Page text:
7. raycon and lindacon

    Paul:

    Here in Colorado we used to have it good.  Even the DMV is staffed with considerate and helpful people, and DIA and Colorado Springs airports are well operated.  I can already sense the undoing of a truly great state as the residents, in their electoral wisdom, have chosen to populate all levels of government with Democrats.

    We’re too old to pull up stakes and move to Texas, but we are surely already organizing our affairs to limit contact with government and union employees.  The coming economic crash in Colorado is something we’ll have to ride out.

  8. ctruppi

    You’ve touched on the two rules of travel for someone who lives in NJ and has easy access to the NY airports as well as Philly.  (1) Avoid JFK at all costs (2) Avoid Philly during the holidays which becomes one of the “circles of hell” from Dante’s Inferno!!

  9. Whiskey Sam

    What I find increasingly frustrating with air travel is that the more ticket prices rise, the less service you actually receive.  I’ve found no one airline has the monopoly on bad service.  They all have rude gate agents, ticket counter employees who couldn’t care less about their jobs, and flight attendants who were Gestapo agents in a past life.  Asking your questions in a polite way can go a long way towards getting them to help you, but there are a fair number who are beyond caring about getting their customers to their destination.  It doesn’t help that you can often call or check a flight status online there at the gate and have more up-to-date information than the gate agent themselves.  It’s no wonder passengers get upset when they’ve forked out hundreds of dollars to be stranded halfway to their destination due to cancellations or lose an entire day due to delays stranded in an airport that feels like it’s straight out of 1970s East Germany.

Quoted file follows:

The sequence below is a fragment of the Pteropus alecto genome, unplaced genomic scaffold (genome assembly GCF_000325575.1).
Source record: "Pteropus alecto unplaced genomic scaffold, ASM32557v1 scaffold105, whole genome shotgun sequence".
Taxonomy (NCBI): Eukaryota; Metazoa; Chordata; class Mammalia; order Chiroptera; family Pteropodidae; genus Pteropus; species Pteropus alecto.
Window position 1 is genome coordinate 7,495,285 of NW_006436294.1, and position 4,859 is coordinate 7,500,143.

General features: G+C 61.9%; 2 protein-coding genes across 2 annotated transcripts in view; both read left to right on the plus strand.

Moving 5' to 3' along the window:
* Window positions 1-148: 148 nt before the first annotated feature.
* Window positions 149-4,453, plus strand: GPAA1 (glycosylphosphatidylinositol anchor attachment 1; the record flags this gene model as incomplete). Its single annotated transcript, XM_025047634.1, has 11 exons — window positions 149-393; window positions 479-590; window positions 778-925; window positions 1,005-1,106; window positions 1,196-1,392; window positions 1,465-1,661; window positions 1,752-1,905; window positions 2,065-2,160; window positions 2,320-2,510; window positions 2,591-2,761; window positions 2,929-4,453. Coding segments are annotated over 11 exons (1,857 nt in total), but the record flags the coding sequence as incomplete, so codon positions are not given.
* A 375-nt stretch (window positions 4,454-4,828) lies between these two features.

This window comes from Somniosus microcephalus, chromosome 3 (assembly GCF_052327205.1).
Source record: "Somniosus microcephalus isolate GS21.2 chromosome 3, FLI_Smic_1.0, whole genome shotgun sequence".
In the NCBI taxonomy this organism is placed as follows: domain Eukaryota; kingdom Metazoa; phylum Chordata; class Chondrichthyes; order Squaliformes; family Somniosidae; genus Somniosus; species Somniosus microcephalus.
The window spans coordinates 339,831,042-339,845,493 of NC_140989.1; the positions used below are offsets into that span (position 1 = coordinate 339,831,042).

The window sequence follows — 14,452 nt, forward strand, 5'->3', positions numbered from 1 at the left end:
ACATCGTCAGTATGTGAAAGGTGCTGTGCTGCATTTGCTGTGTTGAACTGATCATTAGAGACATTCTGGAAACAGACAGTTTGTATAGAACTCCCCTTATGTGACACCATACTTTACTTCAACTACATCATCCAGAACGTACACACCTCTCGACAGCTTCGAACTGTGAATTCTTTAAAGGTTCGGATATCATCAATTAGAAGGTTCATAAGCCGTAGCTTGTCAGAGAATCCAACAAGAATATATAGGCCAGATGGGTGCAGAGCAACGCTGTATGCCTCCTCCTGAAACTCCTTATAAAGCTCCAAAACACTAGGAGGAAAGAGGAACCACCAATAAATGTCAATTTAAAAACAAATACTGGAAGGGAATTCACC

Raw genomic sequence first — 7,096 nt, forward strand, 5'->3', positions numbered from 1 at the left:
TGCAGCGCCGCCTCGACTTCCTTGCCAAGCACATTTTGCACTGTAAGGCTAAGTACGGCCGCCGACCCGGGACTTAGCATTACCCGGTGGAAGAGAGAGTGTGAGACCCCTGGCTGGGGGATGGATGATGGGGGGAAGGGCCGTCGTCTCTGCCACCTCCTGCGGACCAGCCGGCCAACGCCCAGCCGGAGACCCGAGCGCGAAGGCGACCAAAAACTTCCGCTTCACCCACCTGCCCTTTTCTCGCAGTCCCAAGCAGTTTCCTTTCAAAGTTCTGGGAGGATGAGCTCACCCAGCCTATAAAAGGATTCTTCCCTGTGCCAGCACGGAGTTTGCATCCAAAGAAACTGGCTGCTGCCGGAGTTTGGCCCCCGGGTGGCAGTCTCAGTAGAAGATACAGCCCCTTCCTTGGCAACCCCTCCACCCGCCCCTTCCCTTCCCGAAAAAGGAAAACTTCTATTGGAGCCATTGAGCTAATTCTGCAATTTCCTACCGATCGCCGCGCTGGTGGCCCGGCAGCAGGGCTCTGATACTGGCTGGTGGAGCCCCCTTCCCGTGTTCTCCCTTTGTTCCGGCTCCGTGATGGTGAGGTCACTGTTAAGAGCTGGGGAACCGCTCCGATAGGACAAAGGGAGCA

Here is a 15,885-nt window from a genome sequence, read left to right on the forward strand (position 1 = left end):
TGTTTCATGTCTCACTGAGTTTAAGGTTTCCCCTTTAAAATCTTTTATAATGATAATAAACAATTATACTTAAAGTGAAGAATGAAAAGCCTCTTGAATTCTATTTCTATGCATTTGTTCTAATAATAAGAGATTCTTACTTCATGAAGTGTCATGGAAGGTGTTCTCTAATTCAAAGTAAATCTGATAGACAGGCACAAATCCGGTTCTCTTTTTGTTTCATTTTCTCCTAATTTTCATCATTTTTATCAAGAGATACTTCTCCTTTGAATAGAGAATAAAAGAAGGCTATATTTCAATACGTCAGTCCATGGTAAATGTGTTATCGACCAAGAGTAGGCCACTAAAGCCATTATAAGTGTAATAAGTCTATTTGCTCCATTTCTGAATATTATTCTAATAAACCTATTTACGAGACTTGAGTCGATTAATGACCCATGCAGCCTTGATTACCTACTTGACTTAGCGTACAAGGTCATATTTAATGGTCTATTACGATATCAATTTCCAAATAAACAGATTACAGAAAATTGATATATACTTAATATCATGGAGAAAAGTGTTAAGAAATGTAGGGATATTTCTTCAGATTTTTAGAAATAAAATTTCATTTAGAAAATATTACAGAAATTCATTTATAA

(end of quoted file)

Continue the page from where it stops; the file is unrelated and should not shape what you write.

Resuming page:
10. David Williamson

    I forgot to answer Bill’s question – for me the threshold is Tucson to Vegas – I have both flown and driven, depending on circumstances.

    The Tucson airport is one of the nicest I travel through, and Phoenix is also good – both have free wi-fi, so you can mostly avoid CNN if you sit in the right place. In fact, many of the western airports are quite nice, with the notable exception of LAX.

    When I fly to the UK I try to avoid the eastern airports like the plague, especially in the winter. Fortunately, British Airways has a direct flight from Phoenix – the best :-)

  11. Diego Sun Devil

    I find that the opinion people have of many airlines is actually based more on their experience with a particular hub.  Many people on the west coast loath United because of SFO (San Francisco), while I go out of my way to try to fly through Denver whenever I use them, and because of that I think I’ve had better luck than many people who have experienced problems with SFO or O’Hare.

    Based on what I know about air travel, major cities with more than one airport should be avoided whenever possible.  NYC, SF, LA, Chicago, etc all have so much air traffic to deal with, that the slightest hiccup can have major ramifications.  It also helps to fly very early or late in the day when the airports aren’t as overloaded with people.  This tends to make everyone a little less stressed.

  12. The Great Adventure!
    Whiskey Sam: What I find increasingly frustrating with air travel is that the more ticket prices rise, the less service you actually receive.  

    Sam – I’m not trying to be argumentative or condescending, but I think you’ve been watching too many of the MSM reports on how dreadful flying is.  It IS dreadful, but the ticket prices have a long way to go to catch up to what they were pre-9/11.